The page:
Rosch, E. 1976. Human categorization.  In N. Warren (Ed.), Advances in
cross-cultural psychology, vol. 1. London: Academic Press.

3. Semantic structure

Jackendoff, R. 1983.  Semantics and cognition. Cambridge, MA: MIT Press.

Jackendoff, R. 1990.  Semantic structures. Cambridge, MA: MIT Press.

Langacker, R. W. 1991. Foundations of cognitive grammar. Stanford: Stan-
ford University Press.

Langacker, R. W. 1991. Concept, image, and symbol.  New York: Mouton de

4. Language and thought

Slobin, D. I. 1992. From ``thought and language" to ``thinking for
speaking". Unpublished manuscript. Department of Psychology, University
of California, Berkeley.

II. Language and space

1.  Lexical studies

Bierwisch, M. and E. Lang. 1989. Somewhat longer-much deeper-further and
further.  Epilogue to the Dimensional Adjectives Project.  In M.
Bierwisch and  E. Lang (Eds.), Dimensional adjectives: grammatical

Brugman, C. 1984. The use of body-part terms as locatives in Chalcatongo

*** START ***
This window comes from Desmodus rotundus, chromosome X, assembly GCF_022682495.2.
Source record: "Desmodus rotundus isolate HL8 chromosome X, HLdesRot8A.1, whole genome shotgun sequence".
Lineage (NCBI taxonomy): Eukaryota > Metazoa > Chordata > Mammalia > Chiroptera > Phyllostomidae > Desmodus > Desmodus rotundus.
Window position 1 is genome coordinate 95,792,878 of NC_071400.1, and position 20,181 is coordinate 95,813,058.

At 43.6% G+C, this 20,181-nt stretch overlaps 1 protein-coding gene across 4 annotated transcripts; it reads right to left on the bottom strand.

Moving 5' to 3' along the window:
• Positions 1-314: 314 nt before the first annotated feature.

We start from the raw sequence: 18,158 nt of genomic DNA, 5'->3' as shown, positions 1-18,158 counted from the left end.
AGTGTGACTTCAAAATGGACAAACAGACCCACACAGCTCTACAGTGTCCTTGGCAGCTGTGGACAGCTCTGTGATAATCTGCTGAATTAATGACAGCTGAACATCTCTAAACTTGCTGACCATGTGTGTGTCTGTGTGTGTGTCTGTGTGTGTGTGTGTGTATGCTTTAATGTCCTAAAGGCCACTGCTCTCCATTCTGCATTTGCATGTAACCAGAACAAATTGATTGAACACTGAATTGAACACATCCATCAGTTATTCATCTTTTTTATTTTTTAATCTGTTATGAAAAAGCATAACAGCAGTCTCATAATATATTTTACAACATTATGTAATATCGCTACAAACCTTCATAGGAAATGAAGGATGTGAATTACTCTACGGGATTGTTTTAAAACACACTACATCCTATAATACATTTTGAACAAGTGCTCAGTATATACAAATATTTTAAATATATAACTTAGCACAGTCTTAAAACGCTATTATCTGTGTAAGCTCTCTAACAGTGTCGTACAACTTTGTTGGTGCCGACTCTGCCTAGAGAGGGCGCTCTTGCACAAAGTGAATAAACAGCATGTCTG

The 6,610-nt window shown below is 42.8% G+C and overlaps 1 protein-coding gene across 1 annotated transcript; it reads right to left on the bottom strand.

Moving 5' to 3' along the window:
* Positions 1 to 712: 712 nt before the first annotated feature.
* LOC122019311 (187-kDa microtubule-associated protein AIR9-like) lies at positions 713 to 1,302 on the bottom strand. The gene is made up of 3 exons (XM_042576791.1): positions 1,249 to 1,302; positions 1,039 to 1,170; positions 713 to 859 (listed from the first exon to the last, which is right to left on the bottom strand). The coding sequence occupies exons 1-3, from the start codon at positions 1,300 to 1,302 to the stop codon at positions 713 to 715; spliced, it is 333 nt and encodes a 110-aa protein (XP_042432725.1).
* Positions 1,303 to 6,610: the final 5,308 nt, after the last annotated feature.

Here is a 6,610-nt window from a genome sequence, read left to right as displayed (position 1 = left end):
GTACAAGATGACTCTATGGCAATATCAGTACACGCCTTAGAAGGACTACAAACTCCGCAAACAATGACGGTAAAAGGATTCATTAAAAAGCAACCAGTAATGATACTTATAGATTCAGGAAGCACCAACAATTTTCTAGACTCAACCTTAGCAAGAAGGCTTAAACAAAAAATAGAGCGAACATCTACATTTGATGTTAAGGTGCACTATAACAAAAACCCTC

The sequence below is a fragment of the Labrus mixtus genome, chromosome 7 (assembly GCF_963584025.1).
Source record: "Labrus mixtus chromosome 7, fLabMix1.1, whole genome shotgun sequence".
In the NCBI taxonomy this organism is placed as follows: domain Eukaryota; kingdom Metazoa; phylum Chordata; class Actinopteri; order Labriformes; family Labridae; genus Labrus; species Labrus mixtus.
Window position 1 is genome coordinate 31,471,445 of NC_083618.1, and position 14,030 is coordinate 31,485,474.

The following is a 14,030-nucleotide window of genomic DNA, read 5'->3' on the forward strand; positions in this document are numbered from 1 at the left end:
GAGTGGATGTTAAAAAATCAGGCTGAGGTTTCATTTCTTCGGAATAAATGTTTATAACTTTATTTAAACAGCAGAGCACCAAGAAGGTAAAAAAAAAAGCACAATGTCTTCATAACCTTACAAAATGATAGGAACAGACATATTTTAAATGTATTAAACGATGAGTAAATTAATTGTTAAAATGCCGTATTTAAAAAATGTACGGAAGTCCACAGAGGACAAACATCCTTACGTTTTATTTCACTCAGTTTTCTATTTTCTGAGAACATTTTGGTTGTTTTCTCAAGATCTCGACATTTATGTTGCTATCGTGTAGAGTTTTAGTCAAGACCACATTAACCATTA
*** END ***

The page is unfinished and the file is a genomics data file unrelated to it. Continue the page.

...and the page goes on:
Mixtec. Report No. 4 of the Survey of California and other Indian
languages, University of California, Berkeley.

Cuyckens, H. 1991. The semantics of spatial prepositions in Dutch.  PhD
thesis, Universitaire Instelling Antwerpen, Antwerpen.

Hawkins, B. W. 1984. The semantics of English spatial prepositions.  Ph.
D. dissertation, University of California, San Diego.

Lindner, Susan. 1981.  A Lexico-semantic analysis of verb-particle con-
structions  with  `up'  and  `out.' Ph.D. thesis, University of Califor-
nia, San Diego.

Perrig, W. and Kintsch, W. 1985. Propositional and situational represen-
tations of text. Journal of Memory and Language, 24, 503-518.

Vandeloise, C. 1991. Spatial prepositions: a case study from French.
Chicago:  University of Chicago Press.

2.  Spatial language and spatial cognition

Carlson-Radvansky and L. A., Irwin, D. E. 1993. Frames of reference in
vision and language: Where is above? Cognition, 46, 223-244.

Garnham, A. 1989. A unified theory of the meaning of some spatial rela-
tions.  Cognition, 31, 45-60.

Herskovits, A. 1986. Language and  Spatial  Cognition: an  Interdisci-